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Forest allocation, benefit sharing, and management practice in the KOBO community forest among the Sheka peopleΟΕΟ
  • getaneh HaileOrcid
getaneh Haile
Orcid
Jigjiga University
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Abstract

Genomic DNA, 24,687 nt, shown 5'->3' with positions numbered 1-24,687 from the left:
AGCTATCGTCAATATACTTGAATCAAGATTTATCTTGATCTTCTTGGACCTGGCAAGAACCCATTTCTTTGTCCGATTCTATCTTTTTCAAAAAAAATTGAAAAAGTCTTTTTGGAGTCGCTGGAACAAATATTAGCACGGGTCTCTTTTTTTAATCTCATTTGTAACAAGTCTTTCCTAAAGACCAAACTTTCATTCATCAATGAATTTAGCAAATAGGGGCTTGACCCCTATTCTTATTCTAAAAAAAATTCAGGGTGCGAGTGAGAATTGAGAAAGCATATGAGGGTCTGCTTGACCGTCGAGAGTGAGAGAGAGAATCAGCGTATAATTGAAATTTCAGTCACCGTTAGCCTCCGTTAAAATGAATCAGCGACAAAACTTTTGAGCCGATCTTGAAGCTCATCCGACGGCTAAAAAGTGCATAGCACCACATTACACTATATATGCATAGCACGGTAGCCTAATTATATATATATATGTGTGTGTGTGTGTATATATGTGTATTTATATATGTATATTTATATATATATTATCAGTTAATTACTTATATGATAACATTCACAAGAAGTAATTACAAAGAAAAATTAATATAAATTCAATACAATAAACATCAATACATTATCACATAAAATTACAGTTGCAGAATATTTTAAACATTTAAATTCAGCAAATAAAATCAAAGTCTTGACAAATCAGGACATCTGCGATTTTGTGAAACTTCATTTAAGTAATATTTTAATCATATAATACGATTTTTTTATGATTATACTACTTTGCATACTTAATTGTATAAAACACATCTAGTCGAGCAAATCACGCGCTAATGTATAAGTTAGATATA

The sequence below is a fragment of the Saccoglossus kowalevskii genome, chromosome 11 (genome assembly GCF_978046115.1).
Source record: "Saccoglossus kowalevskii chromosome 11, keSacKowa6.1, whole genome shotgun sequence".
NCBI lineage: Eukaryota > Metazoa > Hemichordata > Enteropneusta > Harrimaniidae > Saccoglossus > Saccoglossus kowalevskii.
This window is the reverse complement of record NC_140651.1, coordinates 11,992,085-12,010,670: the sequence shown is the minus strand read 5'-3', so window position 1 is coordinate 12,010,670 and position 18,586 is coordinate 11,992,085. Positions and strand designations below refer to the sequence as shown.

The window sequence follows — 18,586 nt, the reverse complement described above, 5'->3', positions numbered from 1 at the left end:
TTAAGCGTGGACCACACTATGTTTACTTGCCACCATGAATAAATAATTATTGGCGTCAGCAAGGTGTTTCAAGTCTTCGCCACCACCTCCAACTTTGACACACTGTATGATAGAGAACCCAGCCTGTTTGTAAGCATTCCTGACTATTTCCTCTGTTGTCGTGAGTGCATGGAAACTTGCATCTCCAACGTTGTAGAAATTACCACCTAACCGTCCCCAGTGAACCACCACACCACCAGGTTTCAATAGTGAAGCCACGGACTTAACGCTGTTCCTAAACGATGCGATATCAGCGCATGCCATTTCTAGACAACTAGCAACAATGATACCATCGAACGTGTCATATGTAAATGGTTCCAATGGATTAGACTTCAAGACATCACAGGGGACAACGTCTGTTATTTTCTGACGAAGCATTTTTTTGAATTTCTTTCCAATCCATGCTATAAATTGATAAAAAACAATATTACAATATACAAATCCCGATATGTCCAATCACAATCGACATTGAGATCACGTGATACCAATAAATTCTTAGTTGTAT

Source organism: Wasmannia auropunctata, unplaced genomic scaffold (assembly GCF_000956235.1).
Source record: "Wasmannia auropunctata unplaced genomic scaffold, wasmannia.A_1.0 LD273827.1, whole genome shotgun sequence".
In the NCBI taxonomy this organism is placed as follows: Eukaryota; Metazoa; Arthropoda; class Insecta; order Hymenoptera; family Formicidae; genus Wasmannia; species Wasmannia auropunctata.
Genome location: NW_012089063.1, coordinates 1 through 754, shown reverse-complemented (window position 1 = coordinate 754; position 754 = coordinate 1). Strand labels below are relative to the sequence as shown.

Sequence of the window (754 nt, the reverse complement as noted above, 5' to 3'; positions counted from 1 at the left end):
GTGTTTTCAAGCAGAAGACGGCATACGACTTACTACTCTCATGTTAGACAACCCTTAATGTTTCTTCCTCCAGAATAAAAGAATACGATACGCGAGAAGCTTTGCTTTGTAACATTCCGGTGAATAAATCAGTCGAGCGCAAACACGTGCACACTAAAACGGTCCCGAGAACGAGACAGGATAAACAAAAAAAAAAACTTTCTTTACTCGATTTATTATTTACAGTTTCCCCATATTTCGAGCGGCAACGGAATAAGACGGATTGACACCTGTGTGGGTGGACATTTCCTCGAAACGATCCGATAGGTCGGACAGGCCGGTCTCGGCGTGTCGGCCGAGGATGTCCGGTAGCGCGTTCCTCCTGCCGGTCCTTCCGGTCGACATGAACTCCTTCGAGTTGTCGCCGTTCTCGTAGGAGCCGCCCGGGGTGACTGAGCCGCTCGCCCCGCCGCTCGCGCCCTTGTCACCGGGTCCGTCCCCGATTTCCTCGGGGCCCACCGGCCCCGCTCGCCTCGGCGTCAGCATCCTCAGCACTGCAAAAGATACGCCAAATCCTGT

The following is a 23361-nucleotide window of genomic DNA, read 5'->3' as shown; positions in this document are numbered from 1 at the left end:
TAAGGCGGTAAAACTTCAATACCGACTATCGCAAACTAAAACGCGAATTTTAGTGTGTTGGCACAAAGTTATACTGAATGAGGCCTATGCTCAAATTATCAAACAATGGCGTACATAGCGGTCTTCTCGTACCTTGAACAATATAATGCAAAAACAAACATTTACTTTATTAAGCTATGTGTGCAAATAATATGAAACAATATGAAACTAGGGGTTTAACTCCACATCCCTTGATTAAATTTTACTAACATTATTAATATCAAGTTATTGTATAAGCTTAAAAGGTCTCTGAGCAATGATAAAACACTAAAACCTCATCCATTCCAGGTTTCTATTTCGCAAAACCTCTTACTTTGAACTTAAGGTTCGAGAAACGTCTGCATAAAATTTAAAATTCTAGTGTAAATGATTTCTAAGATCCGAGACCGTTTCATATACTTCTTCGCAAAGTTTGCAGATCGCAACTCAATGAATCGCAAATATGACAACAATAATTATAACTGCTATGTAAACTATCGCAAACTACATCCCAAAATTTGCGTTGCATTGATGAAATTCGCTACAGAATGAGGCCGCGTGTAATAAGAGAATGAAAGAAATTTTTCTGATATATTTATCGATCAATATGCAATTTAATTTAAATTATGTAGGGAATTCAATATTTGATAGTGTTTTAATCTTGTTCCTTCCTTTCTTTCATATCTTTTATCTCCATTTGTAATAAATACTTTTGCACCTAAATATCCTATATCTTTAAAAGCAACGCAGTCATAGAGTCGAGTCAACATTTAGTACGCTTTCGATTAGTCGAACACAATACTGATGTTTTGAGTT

Sheka people dependency on the Sheka forest has made the people of Sheka create various techniques and strategies that are used to manage the Sheka forest. In the indigenous culture of Sheka people, there is a great deal of forest allocation, benefit sharing, and management practice. Locally, these forests are known as KOBO. This is clearly reflected in the KOBO forest allocation, benefit sharing, and management culture. A framework based on ethnographic information is proposed in this paper; accordingly, qualitative indicators are suggested for different variables relating to indigenous forest allocation, benefit sharing, and management practice among the Sheka people. In Sheka culture, the clan leader (Gebi tato) allocates forests to each member of the clan in the village. The management of the KOBO forest is the responsibility of the individual KOBO holders. All members of the clan who have the KOBO forest are entitled to get a share of the benefits that are derived from the use of the KOBO forests. The KOBO forest is the principal source of honey for the Sheka people. The production of quality honey from the KOBO forest creates a huge market demand within and outside the Sheka zone. In addition to the production of honey, the KOBO forest is used for the extraction of trees for house building and another household consumption. The paper concludes that the current KOBO forest allocation, benefit sharing, and management practices could substantially enhance sustainable forest management and social and economic development of the Sheka people.ΟΕΖΠΠ